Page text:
The street camera you face every day in the city could not be for the good of the ordinary citizen, but to protect power, it has emerged.
According to reports by the New York Times, a part from footages from the cameras going to security personnel, they also are relayed to leaders of most African countries.
The publication reports that over 18 countries, mostly in Africa including Kenya, have imported the cameras from China.
“Today, 18 countries — including Zimbabwe, Uzbekistan, Pakistan, Kenya, the United Arab Emirates and Germany — are using Chinese-made intelligent monitoring systems, and 36 have received training in topics like “public opinion guidance,” which is typically a euphemism for censorship, according to an October report from Freedom House, a pro-democracy research group,” reports New York Times.
It is alleged that African governments are seeking to even control the masses through technology, which they are heavily investing in.
For countries that cannot afford the technology, China is readily providing loans to enable them acquire the technology, from Chinese technological firms.
The situation is so dire that some countries employ upto thousands of people to push the stree cameras agenda forward.
For instance, Ecuador has a total of 4,300 cameras across the country,16 monitoring centers and more than 3,000 people employees to monitor them.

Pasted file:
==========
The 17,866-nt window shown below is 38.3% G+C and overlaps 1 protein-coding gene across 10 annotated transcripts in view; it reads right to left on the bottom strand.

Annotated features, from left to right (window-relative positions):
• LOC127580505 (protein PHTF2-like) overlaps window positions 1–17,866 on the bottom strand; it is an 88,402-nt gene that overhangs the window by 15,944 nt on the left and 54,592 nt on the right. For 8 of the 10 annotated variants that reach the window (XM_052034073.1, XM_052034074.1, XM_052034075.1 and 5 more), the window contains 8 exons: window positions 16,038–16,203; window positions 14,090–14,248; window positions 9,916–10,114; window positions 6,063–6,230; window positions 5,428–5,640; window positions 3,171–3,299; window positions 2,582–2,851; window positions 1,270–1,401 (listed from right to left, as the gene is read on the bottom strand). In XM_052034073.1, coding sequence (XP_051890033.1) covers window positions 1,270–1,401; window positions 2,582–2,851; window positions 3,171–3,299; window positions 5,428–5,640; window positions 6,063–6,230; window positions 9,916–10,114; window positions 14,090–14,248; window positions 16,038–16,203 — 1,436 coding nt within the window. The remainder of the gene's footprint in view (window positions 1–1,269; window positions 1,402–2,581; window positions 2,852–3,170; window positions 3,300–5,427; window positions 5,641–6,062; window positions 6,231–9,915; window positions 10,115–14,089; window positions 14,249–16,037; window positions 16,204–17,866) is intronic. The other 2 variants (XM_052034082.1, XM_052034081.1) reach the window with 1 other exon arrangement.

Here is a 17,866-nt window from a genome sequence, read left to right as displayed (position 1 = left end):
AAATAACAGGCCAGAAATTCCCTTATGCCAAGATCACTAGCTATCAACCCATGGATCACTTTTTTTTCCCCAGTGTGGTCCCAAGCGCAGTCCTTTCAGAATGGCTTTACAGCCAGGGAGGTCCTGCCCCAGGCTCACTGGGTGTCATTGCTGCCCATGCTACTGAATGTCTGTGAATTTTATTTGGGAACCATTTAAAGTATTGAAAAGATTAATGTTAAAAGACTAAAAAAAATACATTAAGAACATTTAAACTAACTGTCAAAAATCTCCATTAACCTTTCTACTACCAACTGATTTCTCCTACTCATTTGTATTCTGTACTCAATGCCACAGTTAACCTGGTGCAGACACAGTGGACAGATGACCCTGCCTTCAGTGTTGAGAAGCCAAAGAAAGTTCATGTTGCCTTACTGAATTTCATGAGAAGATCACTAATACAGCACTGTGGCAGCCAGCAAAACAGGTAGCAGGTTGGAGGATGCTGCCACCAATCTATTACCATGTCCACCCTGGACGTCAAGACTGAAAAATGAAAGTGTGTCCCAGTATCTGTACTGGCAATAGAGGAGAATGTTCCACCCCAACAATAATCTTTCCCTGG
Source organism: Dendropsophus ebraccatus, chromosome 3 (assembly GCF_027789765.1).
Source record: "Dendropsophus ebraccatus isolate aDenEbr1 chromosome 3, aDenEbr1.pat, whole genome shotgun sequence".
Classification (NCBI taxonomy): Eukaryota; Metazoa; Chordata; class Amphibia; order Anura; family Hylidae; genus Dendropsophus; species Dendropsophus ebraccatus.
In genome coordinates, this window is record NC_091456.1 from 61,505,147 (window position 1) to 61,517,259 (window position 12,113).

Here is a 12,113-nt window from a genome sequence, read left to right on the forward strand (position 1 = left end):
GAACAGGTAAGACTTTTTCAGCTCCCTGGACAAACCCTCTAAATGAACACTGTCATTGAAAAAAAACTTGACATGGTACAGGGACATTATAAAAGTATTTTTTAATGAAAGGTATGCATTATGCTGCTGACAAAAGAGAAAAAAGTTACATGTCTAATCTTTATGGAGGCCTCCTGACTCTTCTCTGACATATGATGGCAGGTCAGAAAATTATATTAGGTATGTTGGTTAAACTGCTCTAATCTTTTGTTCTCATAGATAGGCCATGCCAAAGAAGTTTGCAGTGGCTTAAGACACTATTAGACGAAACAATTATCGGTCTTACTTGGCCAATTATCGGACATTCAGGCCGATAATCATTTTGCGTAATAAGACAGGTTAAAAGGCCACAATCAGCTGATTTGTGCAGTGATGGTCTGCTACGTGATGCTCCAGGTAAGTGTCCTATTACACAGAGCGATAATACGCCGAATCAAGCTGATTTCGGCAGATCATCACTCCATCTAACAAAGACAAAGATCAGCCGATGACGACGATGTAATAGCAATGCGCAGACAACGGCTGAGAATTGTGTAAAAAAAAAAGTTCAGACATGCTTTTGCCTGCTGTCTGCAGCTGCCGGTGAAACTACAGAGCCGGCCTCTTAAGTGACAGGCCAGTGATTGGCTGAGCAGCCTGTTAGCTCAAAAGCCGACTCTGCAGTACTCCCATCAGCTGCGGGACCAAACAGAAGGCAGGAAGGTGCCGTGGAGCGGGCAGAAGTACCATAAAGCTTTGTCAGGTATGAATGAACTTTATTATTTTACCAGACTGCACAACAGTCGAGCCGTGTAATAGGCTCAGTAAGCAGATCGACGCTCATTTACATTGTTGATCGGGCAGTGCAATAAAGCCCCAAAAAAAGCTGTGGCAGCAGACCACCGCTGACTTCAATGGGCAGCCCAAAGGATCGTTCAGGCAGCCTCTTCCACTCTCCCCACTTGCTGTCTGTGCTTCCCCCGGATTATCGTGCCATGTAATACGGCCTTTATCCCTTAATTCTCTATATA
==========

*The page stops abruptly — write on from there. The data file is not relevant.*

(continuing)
“They’re selling this as the future of governance; the future will be all about controlling the masses through technology,” Adrian Shahbaz, research director at Freedom House, said of China’s new tech exports.
However, one of the companies supplying the technology, Huawei, denies the presence of ill-motives in supplying the cameras to other countries.
“Huawei provides technology to support smart city and safe city programs across the world. In each case, Huawei does not get involved in setting public policy in terms of how that technology is used,” says Huawei.
Most of these cameras were secured to get rid of insecurity concerns in the streets, but seem to have achieved very little, if none. An example is in Kenya where people are mugged and killed in front of the cameras, but culprits are never arrested.
In China, there are tens of millions of cameras, and billions of records of travel, internet use and business activities, to keep tabs on citizens. The national watch list of would-be criminals and potential political agitators includes 20 million to 30 million people.
Most victims of political oppression in the developing world have found themselves in hot soup, after being traced using footages of such cameras, NYT reports.
Cameras are even planted in strategic places, to monitor people on the watch list, and if possible near their homes.
To people who “matter less” no cameras are installed, like in the case of slum areas.